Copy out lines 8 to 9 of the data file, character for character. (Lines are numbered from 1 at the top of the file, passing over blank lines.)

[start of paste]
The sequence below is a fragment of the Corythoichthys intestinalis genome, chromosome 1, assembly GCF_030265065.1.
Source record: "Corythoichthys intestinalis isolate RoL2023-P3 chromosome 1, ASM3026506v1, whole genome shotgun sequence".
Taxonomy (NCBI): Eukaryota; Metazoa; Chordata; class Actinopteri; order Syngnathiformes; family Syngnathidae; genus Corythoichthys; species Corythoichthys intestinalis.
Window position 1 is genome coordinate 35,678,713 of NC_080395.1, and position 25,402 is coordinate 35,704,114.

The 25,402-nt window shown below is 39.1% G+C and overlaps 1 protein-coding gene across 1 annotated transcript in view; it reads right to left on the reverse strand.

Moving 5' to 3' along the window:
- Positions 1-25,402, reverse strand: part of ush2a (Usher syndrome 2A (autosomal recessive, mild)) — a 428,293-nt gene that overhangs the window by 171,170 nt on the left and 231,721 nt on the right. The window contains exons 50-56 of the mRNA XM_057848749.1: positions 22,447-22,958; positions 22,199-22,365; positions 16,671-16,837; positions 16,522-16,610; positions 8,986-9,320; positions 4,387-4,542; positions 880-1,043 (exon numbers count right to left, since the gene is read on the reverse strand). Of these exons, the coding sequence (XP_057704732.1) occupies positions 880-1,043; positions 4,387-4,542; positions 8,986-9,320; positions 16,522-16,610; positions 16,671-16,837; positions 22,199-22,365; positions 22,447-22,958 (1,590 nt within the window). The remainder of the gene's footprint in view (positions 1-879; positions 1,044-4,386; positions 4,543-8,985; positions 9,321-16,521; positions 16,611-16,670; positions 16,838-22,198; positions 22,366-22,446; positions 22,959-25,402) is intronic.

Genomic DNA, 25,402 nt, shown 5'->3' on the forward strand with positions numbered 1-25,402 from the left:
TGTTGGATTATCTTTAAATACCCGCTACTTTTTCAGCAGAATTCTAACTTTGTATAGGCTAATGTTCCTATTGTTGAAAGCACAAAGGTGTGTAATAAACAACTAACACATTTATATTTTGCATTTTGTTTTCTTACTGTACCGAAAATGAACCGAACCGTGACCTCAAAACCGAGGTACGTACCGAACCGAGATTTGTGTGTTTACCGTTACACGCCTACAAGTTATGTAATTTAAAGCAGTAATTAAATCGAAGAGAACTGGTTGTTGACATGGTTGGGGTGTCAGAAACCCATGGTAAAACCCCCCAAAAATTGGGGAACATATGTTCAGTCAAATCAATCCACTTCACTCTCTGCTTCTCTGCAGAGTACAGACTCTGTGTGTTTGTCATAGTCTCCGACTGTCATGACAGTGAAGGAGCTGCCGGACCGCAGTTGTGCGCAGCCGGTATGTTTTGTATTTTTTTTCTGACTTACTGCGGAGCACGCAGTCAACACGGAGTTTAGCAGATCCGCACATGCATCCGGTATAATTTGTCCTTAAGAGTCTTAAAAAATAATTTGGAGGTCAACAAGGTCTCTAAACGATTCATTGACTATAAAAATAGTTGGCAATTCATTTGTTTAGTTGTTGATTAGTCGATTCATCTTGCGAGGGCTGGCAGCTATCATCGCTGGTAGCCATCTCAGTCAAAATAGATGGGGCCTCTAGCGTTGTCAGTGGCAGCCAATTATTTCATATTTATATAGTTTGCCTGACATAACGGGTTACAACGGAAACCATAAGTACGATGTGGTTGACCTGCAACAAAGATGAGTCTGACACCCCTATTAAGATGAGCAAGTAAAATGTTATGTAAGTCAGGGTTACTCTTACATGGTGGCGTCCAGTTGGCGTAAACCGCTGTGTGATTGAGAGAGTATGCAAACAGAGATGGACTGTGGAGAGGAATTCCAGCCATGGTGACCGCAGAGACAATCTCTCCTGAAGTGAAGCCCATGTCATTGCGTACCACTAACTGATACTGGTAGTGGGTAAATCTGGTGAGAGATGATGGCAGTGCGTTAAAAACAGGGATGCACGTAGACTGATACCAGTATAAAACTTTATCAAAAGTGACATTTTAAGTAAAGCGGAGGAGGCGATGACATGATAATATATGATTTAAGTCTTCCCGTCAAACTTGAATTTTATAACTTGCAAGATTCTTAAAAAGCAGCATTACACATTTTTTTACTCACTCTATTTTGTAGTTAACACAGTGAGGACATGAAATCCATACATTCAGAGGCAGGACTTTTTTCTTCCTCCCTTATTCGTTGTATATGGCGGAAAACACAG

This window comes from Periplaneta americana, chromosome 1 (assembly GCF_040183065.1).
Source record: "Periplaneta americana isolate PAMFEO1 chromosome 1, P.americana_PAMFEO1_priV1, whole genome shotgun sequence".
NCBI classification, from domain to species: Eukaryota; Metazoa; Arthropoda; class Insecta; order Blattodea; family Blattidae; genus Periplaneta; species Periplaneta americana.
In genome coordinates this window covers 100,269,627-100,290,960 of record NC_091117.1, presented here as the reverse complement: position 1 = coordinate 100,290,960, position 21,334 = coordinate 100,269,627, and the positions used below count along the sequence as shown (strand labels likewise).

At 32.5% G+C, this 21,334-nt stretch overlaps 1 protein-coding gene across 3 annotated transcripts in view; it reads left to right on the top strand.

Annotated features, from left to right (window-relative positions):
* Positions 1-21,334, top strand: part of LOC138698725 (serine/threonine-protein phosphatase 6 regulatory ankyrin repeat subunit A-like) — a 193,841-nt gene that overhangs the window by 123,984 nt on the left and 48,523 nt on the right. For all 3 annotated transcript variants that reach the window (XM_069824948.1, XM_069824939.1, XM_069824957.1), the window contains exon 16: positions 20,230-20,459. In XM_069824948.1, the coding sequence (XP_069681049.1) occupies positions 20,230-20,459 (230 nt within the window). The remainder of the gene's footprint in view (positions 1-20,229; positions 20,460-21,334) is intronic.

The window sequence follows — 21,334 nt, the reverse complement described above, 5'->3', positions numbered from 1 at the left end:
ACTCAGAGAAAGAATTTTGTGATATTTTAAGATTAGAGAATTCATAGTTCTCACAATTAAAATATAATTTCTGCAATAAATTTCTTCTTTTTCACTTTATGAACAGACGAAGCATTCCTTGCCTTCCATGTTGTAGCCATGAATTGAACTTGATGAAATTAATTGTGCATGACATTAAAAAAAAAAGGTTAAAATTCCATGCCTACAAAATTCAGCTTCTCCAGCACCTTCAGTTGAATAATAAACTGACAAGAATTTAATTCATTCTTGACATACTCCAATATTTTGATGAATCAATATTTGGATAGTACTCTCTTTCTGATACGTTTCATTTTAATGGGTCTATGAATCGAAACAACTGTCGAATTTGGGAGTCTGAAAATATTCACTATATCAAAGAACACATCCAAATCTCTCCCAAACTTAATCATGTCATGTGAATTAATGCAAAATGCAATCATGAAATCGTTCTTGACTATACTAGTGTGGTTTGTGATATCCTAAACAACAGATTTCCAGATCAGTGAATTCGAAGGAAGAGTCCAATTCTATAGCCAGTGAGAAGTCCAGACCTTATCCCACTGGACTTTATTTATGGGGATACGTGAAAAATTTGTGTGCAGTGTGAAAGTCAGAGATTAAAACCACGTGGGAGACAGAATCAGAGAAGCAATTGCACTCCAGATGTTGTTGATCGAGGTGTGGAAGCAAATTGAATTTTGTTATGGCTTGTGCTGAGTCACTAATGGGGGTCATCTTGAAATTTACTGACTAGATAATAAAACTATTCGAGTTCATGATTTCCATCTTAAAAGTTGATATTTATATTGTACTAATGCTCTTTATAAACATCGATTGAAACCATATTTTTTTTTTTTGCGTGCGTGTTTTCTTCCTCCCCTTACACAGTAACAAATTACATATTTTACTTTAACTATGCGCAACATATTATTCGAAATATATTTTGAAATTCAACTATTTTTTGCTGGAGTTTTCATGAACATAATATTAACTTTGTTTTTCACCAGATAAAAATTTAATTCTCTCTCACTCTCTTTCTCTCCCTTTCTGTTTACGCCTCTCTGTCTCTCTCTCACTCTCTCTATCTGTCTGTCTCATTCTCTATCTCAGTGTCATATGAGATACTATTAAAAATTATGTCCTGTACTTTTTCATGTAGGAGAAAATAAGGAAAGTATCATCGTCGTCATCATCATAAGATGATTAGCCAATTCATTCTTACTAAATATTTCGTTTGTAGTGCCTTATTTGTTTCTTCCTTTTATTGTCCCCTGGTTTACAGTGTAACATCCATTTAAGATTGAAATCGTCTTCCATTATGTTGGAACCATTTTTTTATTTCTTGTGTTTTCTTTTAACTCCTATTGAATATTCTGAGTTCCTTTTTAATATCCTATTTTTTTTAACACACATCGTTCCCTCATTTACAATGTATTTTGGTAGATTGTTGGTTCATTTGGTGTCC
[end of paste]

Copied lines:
Genomic DNA, 25,402 nt, shown 5'->3' on the forward strand with positions numbered 1-25,402 from the left:
TGTTGGATTATCTTTAAATACCCGCTACTTTTTCAGCAGAATTCTAACTTTGTATAGGCTAATGTTCCTATTGTTGAAAGCACAAAGGTGTGTAATAAACAACTAACACATTTATATTTTGCATTTTGTTTTCTTACTGTACCGAAAATGAACCGAACCGTGACCTCAAAACCGAGGTACGTACCGAACCGAGATTTGTGTGTTTACCGTTACACGCCTACAAGTTATGTAATTTAAAGCAGTAATTAAATCGAAGAGAACTGGTTGTTGACATGGTTGGGGTGTCAGAAACCCATGGTAAAACCCCCCAAAAATTGGGGAACATATGTTCAGTCAAATCAATCCACTTCACTCTCTGCTTCTCTGCAGAGTACAGACTCTGTGTGTTTGTCATAGTCTCCGACTGTCATGACAGTGAAGGAGCTGCCGGACCGCAGTTGTGCGCAGCCGGTATGTTTTGTATTTTTTTTCTGACTTACTGCGGAGCACGCAGTCAACACGGAGTTTAGCAGATCCGCACATGCATCCGGTATAATTTGTCCTTAAGAGTCTTAAAAAATAATTTGGAGGTCAACAAGGTCTCTAAACGATTCATTGACTATAAAAATAGTTGGCAATTCATTTGTTTAGTTGTTGATTAGTCGATTCATCTTGCGAGGGCTGGCAGCTATCATCGCTGGTAGCCATCTCAGTCAAAATAGATGGGGCCTCTAGCGTTGTCAGTGGCAGCCAATTATTTCATATTTATATAGTTTGCCTGACATAACGGGTTACAACGGAAACCATAAGTACGATGTGGTTGACCTGCAACAAAGATGAGTCTGACACCCCTATTAAGATGAGCAAGTAAAATGTTATGTAAGTCAGGGTTACTCTTACATGGTGGCGTCCAGTTGGCGTAAACCGCTGTGTGATTGAGAGAGTATGCAAACAGAGATGGACTGTGGAGAGGAATTCCAGCCATGGTGACCGCAGAGACAATCTCTCCTGAAGTGAAGCCCATGTCATTGCGTACCACTAACTGATACTGGTAGTGGGTAAATCTGGTGAGAGATGATGGCAGTGCGTTAAAAACAGGGATGCACGTAGACTGATACCAGTATAAAACTTTATCAAAAGTGACATTTTAAGTAAAGCGGAGGAGGCGATGACATGATAATATATGATTTAAGTCTTCCCGTCAAACTTGAATTTTATAACTTGCAAGATTCTTAAAAAGCAGCATTACACATTTTTTTACTCACTCTATTTTGTAGTTAACACAGTGAGGACATGAAATCCATACATTCAGAGGCAGGACTTTTTTCTTCCTCCCTTATTCGTTGTATATGGCGGAAAACACAG